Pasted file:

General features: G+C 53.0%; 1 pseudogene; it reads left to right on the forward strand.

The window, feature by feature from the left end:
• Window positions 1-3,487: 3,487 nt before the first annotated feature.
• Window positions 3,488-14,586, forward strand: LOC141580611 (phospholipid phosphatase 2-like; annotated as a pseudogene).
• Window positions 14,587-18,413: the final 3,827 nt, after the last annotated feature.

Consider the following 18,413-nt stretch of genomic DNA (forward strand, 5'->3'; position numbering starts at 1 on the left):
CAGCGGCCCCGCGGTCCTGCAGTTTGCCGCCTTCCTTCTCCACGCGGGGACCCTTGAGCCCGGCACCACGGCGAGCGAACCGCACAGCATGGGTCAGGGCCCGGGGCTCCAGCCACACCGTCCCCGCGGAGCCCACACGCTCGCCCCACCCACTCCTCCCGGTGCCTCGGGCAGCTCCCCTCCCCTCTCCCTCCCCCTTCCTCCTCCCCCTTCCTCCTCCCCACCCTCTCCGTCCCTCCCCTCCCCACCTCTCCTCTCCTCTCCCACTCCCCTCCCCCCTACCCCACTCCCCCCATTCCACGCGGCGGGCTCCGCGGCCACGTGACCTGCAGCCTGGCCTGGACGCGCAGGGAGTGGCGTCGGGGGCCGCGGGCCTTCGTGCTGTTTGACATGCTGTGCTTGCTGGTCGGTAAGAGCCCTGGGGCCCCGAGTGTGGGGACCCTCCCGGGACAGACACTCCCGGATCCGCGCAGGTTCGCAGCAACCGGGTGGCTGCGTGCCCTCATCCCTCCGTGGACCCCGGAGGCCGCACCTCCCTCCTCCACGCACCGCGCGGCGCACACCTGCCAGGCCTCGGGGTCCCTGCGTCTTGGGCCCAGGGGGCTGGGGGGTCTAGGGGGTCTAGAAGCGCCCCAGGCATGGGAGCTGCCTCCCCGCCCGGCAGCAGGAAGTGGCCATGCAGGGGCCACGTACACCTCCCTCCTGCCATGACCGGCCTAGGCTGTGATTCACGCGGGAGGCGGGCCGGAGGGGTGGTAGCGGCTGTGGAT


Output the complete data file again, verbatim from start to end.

General features: G+C 53.0%; 1 pseudogene; it reads left to right on the forward strand.

The window, feature by feature from the left end:
• Window positions 1-3,487: 3,487 nt before the first annotated feature.
• Window positions 3,488-14,586, forward strand: LOC141580611 (phospholipid phosphatase 2-like; annotated as a pseudogene).
• Window positions 14,587-18,413: the final 3,827 nt, after the last annotated feature.

Consider the following 18,413-nt stretch of genomic DNA (forward strand, 5'->3'; position numbering starts at 1 on the left):
CAGCGGCCCCGCGGTCCTGCAGTTTGCCGCCTTCCTTCTCCACGCGGGGACCCTTGAGCCCGGCACCACGGCGAGCGAACCGCACAGCATGGGTCAGGGCCCGGGGCTCCAGCCACACCGTCCCCGCGGAGCCCACACGCTCGCCCCACCCACTCCTCCCGGTGCCTCGGGCAGCTCCCCTCCCCTCTCCCTCCCCCTTCCTCCTCCCCCTTCCTCCTCCCCACCCTCTCCGTCCCTCCCCTCCCCACCTCTCCTCTCCTCTCCCACTCCCCTCCCCCCTACCCCACTCCCCCCATTCCACGCGGCGGGCTCCGCGGCCACGTGACCTGCAGCCTGGCCTGGACGCGCAGGGAGTGGCGTCGGGGGCCGCGGGCCTTCGTGCTGTTTGACATGCTGTGCTTGCTGGTCGGTAAGAGCCCTGGGGCCCCGAGTGTGGGGACCCTCCCGGGACAGACACTCCCGGATCCGCGCAGGTTCGCAGCAACCGGGTGGCTGCGTGCCCTCATCCCTCCGTGGACCCCGGAGGCCGCACCTCCCTCCTCCACGCACCGCGCGGCGCACACCTGCCAGGCCTCGGGGTCCCTGCGTCTTGGGCCCAGGGGGCTGGGGGGTCTAGGGGGTCTAGAAGCGCCCCAGGCATGGGAGCTGCCTCCCCGCCCGGCAGCAGGAAGTGGCCATGCAGGGGCCACGTACACCTCCCTCCTGCCATGACCGGCCTAGGCTGTGATTCACGCGGGAGGCGGGCCGGAGGGGTGGTAGCGGCTGTGGAT